The fundamental view that leads to acceptance of homosexuality has already been welcomed by young people in the new therapy of redemption.  Toleration is a cause bigger than themselves, that they can live for.  And it's a virtue to be paid forward.  If you want toleration, you've got to give some.  While you're at it, just call it love.  You love your neighbor.  You're not high and mighty and judgmental.  You're humble.  You're now humble and loving and righteous.  Anyone, who won't tolerate, isn't those three.

But you're not.  You're proud.  And your toleration is self-centered.  It's about fitting in and being accepted by people.  You're defying God.  Many root explanations exist for the bases of this toleration.  All of them are theological and can be blamed on churches and their leadership, not our government.  We've not been vigilant in teaching and executing the truth in our churches.  Numerical growth became more important than true conversion.  Professing Christians no longer know God.  They don't believe or defend a consistent view of the world, fitting of God's nature.

We should start by getting our own thinking straight, then our family, then our church.  Once we've got that done, then maybe something could be done about the country.


d4v34x said...

Bork chose "slouching" as a play on the last lines of Yeats' "The Second Coming":

And what rough beast, it's hour come round at last/Slouches toward Bethlehem to be born.

Kent Brandenburg said...


Good knowledge. I saw it in the first paragraph of the Wiki article, but I still thought "slouching" to be more optimistic, unless slouching wasn't what I thought it was.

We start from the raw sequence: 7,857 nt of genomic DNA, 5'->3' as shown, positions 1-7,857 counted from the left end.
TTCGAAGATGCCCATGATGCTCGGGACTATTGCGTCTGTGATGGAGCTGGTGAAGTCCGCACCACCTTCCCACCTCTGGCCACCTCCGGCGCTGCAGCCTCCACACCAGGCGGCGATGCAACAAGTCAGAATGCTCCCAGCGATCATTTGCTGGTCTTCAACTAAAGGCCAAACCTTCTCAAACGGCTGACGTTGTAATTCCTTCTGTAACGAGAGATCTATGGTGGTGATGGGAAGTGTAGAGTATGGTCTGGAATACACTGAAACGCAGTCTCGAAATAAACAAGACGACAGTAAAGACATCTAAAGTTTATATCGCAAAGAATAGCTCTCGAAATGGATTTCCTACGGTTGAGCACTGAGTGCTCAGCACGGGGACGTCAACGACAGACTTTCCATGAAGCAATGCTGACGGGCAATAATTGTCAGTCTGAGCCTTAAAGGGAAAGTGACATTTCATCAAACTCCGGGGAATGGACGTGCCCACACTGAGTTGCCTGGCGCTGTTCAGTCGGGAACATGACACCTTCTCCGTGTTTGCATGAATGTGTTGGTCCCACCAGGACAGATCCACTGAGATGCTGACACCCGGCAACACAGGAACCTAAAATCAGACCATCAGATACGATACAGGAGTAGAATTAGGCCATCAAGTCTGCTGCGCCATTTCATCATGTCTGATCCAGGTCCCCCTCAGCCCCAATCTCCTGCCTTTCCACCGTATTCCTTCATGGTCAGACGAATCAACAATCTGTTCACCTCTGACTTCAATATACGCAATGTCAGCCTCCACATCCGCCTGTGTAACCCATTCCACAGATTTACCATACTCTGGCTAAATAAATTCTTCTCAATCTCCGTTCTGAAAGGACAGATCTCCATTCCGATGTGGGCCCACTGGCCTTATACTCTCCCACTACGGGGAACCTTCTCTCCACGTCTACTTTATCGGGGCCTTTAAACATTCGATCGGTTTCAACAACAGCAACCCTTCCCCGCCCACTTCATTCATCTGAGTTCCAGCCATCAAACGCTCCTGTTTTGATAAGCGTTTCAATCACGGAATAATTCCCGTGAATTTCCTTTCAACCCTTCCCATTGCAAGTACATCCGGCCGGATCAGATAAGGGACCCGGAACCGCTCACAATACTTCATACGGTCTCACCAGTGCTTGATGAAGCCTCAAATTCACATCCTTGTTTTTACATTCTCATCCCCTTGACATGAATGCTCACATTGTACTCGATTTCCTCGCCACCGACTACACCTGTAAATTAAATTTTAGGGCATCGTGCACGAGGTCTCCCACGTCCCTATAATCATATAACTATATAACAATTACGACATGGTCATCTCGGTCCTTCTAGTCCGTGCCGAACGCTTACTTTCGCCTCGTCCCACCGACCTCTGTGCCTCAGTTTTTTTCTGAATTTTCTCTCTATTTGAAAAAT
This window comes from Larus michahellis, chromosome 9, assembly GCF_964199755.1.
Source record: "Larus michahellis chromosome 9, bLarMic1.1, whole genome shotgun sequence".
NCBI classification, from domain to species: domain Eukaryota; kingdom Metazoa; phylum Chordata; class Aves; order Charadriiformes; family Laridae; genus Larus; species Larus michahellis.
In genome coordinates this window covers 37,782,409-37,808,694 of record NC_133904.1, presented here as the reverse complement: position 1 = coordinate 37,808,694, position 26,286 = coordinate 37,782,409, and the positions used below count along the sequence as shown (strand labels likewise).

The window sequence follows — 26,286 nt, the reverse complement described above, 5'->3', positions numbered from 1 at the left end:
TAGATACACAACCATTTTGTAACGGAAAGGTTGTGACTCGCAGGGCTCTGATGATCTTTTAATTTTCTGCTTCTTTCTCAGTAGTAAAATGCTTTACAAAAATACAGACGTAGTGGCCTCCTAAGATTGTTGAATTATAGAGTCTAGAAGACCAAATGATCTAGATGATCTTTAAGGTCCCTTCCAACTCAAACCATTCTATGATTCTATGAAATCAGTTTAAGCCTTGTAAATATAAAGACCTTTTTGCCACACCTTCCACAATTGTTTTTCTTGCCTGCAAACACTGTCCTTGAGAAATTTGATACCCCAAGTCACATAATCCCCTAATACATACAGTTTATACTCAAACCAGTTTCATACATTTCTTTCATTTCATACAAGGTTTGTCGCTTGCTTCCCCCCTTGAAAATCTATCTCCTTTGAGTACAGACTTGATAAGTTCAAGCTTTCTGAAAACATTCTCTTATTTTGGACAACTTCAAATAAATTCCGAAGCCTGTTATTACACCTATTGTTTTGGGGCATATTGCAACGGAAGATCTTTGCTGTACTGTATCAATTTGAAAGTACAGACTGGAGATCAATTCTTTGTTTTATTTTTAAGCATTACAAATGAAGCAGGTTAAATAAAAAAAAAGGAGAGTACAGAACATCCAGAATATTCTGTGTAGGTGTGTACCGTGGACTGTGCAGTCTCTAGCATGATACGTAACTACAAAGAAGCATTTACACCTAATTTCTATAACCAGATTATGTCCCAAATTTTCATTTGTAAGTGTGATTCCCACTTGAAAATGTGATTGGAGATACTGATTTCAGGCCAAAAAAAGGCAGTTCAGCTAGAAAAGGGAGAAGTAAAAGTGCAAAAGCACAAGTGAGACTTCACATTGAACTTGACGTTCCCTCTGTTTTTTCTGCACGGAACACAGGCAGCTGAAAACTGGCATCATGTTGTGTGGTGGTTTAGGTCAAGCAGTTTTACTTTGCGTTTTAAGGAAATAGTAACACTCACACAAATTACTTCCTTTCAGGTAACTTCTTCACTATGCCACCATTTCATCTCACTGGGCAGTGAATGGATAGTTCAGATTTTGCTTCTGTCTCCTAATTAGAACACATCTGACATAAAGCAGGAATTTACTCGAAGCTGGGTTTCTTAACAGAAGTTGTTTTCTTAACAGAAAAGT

Slouching: "To sit, stand, or walk with an awkward, drooping, excessively relaxed posture."


Bill Hardecker said...

Tolerance is an implicit admission of evil. Who ever tolerated good or right, no one. We always tolerate something inherently bad. The thing about tolerance is that the bus doesn't stop there, now we are being pushed into the endorsement bus. I am not in for the ride, though. I refuse to get in.

Doulos said...

So, what does anyone think about using the term "gay Christian"? Is this tolerance, endorsement, or a theologically appropriate label?
It's being used more and more in Christianity (just one of many links I could provide:
I'm trying to withhold final judgment until getting input.

If we go with it, I guess we should choose our flaws and label ourselves accordingly..."Greetings from gluttonous Christian"..."Hi, I'm lusting Christian."..."Hello, I'm worldly Christian"..."Pleased to meet you, I'm pugnacious Christian."

Something doesn't seem right about it...but I'll leave it up to any theologians to help me out as to why or why not.

Kent Brandenburg said...


Thanks; I agree.


There's no gay Christianity, of course.

Doulos said...

My above question wasn't completely in I am seeking more than a "fundamentalist" type pat answer :)
Yes, most reading here would agree that there is no "gay Christianitiy." But what beyond that?